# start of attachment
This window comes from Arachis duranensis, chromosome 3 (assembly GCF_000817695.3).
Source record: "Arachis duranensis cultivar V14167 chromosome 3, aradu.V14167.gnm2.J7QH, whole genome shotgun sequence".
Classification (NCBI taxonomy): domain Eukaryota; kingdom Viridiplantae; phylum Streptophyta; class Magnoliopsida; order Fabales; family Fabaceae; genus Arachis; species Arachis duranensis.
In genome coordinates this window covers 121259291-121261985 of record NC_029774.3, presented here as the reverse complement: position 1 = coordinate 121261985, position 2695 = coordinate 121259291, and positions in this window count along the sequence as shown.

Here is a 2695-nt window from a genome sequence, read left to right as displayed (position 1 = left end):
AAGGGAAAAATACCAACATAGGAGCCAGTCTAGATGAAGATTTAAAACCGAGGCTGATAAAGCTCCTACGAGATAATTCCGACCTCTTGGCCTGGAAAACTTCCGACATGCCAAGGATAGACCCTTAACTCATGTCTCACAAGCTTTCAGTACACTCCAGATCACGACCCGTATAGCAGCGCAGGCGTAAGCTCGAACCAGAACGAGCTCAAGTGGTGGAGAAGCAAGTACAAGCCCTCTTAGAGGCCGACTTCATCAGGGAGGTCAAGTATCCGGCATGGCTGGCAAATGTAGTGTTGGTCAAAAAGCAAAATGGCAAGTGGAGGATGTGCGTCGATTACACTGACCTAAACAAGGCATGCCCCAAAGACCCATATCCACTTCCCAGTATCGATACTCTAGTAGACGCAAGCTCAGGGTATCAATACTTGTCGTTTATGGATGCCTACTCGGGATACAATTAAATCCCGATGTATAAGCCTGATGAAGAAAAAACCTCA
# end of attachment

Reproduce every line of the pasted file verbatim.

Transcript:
This window comes from Arachis duranensis, chromosome 3 (assembly GCF_000817695.3).
Source record: "Arachis duranensis cultivar V14167 chromosome 3, aradu.V14167.gnm2.J7QH, whole genome shotgun sequence".
Classification (NCBI taxonomy): domain Eukaryota; kingdom Viridiplantae; phylum Streptophyta; class Magnoliopsida; order Fabales; family Fabaceae; genus Arachis; species Arachis duranensis.
In genome coordinates this window covers 121259291-121261985 of record NC_029774.3, presented here as the reverse complement: position 1 = coordinate 121261985, position 2695 = coordinate 121259291, and positions in this window count along the sequence as shown.

Here is a 2695-nt window from a genome sequence, read left to right as displayed (position 1 = left end):
AAGGGAAAAATACCAACATAGGAGCCAGTCTAGATGAAGATTTAAAACCGAGGCTGATAAAGCTCCTACGAGATAATTCCGACCTCTTGGCCTGGAAAACTTCCGACATGCCAAGGATAGACCCTTAACTCATGTCTCACAAGCTTTCAGTACACTCCAGATCACGACCCGTATAGCAGCGCAGGCGTAAGCTCGAACCAGAACGAGCTCAAGTGGTGGAGAAGCAAGTACAAGCCCTCTTAGAGGCCGACTTCATCAGGGAGGTCAAGTATCCGGCATGGCTGGCAAATGTAGTGTTGGTCAAAAAGCAAAATGGCAAGTGGAGGATGTGCGTCGATTACACTGACCTAAACAAGGCATGCCCCAAAGACCCATATCCACTTCCCAGTATCGATACTCTAGTAGACGCAAGCTCAGGGTATCAATACTTGTCGTTTATGGATGCCTACTCGGGATACAATTAAATCCCGATGTATAAGCCTGATGAAGAAAAAACCTCA